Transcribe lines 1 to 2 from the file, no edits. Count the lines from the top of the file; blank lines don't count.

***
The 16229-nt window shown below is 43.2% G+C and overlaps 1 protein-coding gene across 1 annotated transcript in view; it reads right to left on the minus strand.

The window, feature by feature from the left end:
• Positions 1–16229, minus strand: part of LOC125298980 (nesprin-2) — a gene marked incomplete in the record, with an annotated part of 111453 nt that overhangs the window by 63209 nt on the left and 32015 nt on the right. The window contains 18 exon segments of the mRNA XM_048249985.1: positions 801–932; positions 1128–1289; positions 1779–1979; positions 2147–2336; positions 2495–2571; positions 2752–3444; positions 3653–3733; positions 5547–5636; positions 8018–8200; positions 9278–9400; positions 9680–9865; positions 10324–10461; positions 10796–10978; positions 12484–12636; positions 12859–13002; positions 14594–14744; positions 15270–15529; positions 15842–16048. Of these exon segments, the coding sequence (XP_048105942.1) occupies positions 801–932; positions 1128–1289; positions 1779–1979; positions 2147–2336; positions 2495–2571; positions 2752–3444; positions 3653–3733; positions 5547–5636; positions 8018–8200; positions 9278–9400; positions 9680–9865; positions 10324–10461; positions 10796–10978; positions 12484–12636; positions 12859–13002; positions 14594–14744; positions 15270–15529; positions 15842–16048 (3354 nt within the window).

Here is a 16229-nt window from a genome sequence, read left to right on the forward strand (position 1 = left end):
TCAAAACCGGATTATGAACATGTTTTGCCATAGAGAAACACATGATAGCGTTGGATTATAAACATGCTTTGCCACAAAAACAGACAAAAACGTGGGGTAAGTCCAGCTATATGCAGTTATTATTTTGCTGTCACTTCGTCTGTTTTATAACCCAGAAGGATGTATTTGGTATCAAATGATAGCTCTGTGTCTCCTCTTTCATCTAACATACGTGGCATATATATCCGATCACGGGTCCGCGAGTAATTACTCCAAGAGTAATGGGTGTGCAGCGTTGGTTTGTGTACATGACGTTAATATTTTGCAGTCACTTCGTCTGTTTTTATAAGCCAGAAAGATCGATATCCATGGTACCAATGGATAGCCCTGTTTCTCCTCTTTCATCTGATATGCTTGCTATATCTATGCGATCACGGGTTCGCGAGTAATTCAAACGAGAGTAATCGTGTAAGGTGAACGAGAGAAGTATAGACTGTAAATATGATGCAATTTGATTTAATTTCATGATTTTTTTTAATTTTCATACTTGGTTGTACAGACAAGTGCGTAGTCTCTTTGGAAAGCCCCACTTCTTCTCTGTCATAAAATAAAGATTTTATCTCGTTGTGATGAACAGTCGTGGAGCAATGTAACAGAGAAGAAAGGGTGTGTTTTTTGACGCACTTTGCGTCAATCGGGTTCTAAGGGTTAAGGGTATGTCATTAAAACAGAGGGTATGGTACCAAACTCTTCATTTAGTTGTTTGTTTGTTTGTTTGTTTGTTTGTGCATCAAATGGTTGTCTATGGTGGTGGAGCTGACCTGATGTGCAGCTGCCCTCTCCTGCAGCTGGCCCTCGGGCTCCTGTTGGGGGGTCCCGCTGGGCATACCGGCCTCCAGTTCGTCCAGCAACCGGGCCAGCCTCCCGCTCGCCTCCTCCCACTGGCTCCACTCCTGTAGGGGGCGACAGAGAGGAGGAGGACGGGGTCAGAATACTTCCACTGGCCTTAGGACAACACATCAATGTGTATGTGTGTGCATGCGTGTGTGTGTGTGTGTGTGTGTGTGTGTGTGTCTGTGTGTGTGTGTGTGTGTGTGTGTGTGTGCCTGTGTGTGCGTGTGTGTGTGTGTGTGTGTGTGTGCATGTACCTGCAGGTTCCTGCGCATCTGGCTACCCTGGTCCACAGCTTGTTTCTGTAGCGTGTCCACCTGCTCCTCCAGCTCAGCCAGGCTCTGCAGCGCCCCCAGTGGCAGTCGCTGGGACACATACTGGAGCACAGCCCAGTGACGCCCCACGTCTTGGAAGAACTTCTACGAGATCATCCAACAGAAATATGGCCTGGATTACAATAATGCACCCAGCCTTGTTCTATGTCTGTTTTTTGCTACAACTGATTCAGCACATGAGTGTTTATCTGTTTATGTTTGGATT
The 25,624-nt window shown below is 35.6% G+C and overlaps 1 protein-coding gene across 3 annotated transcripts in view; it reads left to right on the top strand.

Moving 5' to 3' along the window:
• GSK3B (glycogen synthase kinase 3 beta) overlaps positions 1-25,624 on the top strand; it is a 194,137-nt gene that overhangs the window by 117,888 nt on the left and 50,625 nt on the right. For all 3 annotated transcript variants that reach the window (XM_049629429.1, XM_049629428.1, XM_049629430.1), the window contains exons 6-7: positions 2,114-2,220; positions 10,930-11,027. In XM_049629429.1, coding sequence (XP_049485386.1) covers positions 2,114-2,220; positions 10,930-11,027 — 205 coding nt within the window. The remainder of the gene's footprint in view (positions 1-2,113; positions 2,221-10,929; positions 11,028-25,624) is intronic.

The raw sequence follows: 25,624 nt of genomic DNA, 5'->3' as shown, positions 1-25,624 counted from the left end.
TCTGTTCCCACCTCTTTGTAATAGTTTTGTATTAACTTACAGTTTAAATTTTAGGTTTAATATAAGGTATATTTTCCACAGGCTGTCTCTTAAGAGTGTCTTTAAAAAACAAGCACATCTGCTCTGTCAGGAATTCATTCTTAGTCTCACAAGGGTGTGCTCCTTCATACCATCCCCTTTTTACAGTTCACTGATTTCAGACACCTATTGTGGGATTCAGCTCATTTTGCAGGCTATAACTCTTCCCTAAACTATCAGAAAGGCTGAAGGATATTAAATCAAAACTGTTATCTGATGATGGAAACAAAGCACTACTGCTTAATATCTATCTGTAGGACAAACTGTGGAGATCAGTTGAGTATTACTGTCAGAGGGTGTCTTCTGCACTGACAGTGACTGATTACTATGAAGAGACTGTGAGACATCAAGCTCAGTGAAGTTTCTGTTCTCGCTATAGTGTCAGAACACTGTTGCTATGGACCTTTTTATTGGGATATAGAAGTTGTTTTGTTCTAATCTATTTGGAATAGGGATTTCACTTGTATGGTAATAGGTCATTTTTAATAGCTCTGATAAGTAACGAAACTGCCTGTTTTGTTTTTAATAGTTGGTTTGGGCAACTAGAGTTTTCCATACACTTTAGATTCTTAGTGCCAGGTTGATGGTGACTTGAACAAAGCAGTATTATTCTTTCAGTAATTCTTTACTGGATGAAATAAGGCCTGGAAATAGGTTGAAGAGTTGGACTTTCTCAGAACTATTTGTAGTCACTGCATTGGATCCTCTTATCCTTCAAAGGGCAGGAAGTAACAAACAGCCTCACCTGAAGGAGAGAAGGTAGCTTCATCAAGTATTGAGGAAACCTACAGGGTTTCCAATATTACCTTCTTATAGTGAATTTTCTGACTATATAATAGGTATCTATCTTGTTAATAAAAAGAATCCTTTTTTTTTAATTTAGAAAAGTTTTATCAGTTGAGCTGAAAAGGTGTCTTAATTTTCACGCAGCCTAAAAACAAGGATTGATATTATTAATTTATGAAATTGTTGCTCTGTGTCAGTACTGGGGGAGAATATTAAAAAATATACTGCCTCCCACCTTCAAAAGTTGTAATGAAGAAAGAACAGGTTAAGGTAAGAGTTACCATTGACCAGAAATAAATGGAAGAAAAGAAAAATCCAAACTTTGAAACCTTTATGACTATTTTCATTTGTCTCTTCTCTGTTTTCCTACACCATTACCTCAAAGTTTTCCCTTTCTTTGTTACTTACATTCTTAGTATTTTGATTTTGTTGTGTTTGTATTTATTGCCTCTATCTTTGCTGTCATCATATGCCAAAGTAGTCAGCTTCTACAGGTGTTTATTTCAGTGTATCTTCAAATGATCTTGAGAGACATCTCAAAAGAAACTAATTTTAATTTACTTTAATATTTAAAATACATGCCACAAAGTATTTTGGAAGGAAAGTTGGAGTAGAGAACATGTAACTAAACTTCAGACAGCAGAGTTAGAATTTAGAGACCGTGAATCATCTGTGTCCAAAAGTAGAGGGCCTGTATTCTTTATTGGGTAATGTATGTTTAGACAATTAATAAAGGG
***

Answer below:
The 16229-nt window shown below is 43.2% G+C and overlaps 1 protein-coding gene across 1 annotated transcript in view; it reads right to left on the minus strand.

The window, feature by feature from the left end: